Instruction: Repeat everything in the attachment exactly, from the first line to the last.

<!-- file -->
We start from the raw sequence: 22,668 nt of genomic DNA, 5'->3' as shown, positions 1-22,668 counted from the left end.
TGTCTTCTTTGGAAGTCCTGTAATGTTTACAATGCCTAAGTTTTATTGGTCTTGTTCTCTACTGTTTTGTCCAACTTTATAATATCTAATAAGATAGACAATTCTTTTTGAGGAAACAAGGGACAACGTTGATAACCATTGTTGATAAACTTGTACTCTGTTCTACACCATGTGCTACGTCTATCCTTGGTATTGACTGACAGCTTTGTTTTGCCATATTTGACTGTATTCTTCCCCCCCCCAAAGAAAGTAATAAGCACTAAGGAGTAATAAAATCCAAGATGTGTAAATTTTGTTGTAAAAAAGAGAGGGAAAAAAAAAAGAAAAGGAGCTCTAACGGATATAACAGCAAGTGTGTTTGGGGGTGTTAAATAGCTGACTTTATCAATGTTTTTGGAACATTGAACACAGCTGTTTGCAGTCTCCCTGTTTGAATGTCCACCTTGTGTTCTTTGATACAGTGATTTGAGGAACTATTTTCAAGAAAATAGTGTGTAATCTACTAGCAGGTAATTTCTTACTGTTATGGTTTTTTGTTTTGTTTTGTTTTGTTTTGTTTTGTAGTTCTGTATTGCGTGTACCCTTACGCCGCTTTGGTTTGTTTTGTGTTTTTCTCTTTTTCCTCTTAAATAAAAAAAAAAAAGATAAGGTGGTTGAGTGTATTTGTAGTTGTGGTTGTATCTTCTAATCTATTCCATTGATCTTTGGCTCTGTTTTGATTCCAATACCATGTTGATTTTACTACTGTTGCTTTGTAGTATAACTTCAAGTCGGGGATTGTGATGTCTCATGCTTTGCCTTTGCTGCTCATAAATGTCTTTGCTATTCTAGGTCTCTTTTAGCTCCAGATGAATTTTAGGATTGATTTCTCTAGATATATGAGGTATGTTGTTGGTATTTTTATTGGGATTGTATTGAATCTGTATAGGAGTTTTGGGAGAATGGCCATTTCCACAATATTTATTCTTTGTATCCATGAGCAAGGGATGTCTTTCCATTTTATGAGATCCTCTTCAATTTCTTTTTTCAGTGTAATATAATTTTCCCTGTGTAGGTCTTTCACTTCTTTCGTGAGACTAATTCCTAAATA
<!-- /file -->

We start from the raw sequence: 22,668 nt of genomic DNA, 5'->3' as shown, positions 1-22,668 counted from the left end.
TGTCTTCTTTGGAAGTCCTGTAATGTTTACAATGCCTAAGTTTTATTGGTCTTGTTCTCTACTGTTTTGTCCAACTTTATAATATCTAATAAGATAGACAATTCTTTTTGAGGAAACAAGGGACAACGTTGATAACCATTGTTGATAAACTTGTACTCTGTTCTACACCATGTGCTACGTCTATCCTTGGTATTGACTGACAGCTTTGTTTTGCCATATTTGACTGTATTCTTCCCCCCCCCAAAGAAAGTAATAAGCACTAAGGAGTAATAAAATCCAAGATGTGTAAATTTTGTTGTAAAAAAGAGAGGGAAAAAAAAAAGAAAAGGAGCTCTAACGGATATAACAGCAAGTGTGTTTGGGGGTGTTAAATAGCTGACTTTATCAATGTTTTTGGAACATTGAACACAGCTGTTTGCAGTCTCCCTGTTTGAATGTCCACCTTGTGTTCTTTGATACAGTGATTTGAGGAACTATTTTCAAGAAAATAGTGTGTAATCTACTAGCAGGTAATTTCTTACTGTTATGGTTTTTTGTTTTGTTTTGTTTTGTTTTGTTTTGTAGTTCTGTATTGCGTGTACCCTTACGCCGCTTTGGTTTGTTTTGTGTTTTTCTCTTTTTCCTCTTAAATAAAAAAAAAAAAGATAAGGTGGTTGAGTGTATTTGTAGTTGTGGTTGTATCTTCTAATCTATTCCATTGATCTTTGGCTCTGTTTTGATTCCAATACCATGTTGATTTTACTACTGTTGCTTTGTAGTATAACTTCAAGTCGGGGATTGTGATGTCTCATGCTTTGCCTTTGCTGCTCATAAATGTCTTTGCTATTCTAGGTCTCTTTTAGCTCCAGATGAATTTTAGGATTGATTTCTCTAGATATATGAGGTATGTTGTTGGTATTTTTATTGGGATTGTATTGAATCTGTATAGGAGTTTTGGGAGAATGGCCATTTCCACAATATTTATTCTTTGTATCCATGAGCAAGGGATGTCTTTCCATTTTATGAGATCCTCTTCAATTTCTTTTTTCAGTGTAATATAATTTTCCCTGTGTAGGTCTTTCACTTCTTTCGTGAGACTAATTCCTAAATA